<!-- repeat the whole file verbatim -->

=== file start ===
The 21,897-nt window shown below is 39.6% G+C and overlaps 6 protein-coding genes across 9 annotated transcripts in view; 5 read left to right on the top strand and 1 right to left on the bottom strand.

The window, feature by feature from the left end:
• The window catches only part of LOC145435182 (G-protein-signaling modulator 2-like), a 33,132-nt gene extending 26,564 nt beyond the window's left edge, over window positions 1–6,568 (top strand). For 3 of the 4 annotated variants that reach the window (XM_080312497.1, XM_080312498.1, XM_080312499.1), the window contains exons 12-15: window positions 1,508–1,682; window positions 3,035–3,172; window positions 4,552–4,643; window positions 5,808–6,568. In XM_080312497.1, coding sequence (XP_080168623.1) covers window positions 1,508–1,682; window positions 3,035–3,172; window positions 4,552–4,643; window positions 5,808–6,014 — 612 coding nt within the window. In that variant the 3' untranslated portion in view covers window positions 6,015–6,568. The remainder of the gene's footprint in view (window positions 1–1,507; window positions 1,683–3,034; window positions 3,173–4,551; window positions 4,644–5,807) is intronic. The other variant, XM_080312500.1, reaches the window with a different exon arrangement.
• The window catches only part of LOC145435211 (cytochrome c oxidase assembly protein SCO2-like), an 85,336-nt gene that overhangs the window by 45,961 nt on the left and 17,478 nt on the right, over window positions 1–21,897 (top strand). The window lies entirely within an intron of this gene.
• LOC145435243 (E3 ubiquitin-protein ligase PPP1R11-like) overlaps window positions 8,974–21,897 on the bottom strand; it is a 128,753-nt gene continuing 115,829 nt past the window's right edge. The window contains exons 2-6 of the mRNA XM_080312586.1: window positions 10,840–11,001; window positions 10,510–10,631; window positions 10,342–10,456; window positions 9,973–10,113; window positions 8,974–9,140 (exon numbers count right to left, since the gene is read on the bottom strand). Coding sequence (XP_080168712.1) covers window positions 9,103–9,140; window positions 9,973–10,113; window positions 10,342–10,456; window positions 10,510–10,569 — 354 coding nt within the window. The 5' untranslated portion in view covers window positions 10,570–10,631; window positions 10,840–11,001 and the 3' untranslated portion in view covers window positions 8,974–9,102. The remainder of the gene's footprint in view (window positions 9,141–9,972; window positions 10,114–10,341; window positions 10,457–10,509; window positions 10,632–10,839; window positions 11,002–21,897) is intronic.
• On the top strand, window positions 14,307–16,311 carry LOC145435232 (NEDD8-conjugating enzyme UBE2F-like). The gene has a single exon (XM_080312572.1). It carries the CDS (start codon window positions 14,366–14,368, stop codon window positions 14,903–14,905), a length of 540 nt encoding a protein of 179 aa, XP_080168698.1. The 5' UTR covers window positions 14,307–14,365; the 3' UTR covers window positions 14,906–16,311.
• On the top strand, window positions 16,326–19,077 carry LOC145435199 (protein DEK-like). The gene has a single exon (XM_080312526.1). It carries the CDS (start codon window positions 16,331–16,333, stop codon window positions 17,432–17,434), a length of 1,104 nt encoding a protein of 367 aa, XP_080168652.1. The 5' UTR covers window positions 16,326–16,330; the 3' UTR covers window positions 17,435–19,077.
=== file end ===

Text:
The 21,897-nt window shown below is 39.6% G+C and overlaps 6 protein-coding genes across 9 annotated transcripts in view; 5 read left to right on the top strand and 1 right to left on the bottom strand.

The window, feature by feature from the left end:
• The window catches only part of LOC145435182 (G-protein-signaling modulator 2-like), a 33,132-nt gene extending 26,564 nt beyond the window's left edge, over window positions 1–6,568 (top strand). For 3 of the 4 annotated variants that reach the window (XM_080312497.1, XM_080312498.1, XM_080312499.1), the window contains exons 12-15: window positions 1,508–1,682; window positions 3,035–3,172; window positions 4,552–4,643; window positions 5,808–6,568. In XM_080312497.1, coding sequence (XP_080168623.1) covers window positions 1,508–1,682; window positions 3,035–3,172; window positions 4,552–4,643; window positions 5,808–6,014 — 612 coding nt within the window. In that variant the 3' untranslated portion in view covers window positions 6,015–6,568. The remainder of the gene's footprint in view (window positions 1–1,507; window positions 1,683–3,034; window positions 3,173–4,551; window positions 4,644–5,807) is intronic. The other variant, XM_080312500.1, reaches the window with a different exon arrangement.
• The window catches only part of LOC145435211 (cytochrome c oxidase assembly protein SCO2-like), an 85,336-nt gene that overhangs the window by 45,961 nt on the left and 17,478 nt on the right, over window positions 1–21,897 (top strand). The window lies entirely within an intron of this gene.
• LOC145435243 (E3 ubiquitin-protein ligase PPP1R11-like) overlaps window positions 8,974–21,897 on the bottom strand; it is a 128,753-nt gene continuing 115,829 nt past the window's right edge. The window contains exons 2-6 of the mRNA XM_080312586.1: window positions 10,840–11,001; window positions 10,510–10,631; window positions 10,342–10,456; window positions 9,973–10,113; window positions 8,974–9,140 (exon numbers count right to left, since the gene is read on the bottom strand). Coding sequence (XP_080168712.1) covers window positions 9,103–9,140; window positions 9,973–10,113; window positions 10,342–10,456; window positions 10,510–10,569 — 354 coding nt within the window. The 5' untranslated portion in view covers window positions 10,570–10,631; window positions 10,840–11,001 and the 3' untranslated portion in view covers window positions 8,974–9,102. The remainder of the gene's footprint in view (window positions 9,141–9,972; window positions 10,114–10,341; window positions 10,457–10,509; window positions 10,632–10,839; window positions 11,002–21,897) is intronic.
• On the top strand, window positions 14,307–16,311 carry LOC145435232 (NEDD8-conjugating enzyme UBE2F-like). The gene has a single exon (XM_080312572.1). It carries the CDS (start codon window positions 14,366–14,368, stop codon window positions 14,903–14,905), a length of 540 nt encoding a protein of 179 aa, XP_080168698.1. The 5' UTR covers window positions 14,307–14,365; the 3' UTR covers window positions 14,906–16,311.
• On the top strand, window positions 16,326–19,077 carry LOC145435199 (protein DEK-like). The gene has a single exon (XM_080312526.1). It carries the CDS (start codon window positions 16,331–16,333, stop codon window positions 17,432–17,434), a length of 1,104 nt encoding a protein of 367 aa, XP_080168652.1. The 5' UTR covers window positions 16,326–16,330; the 3' UTR covers window positions 17,435–19,077.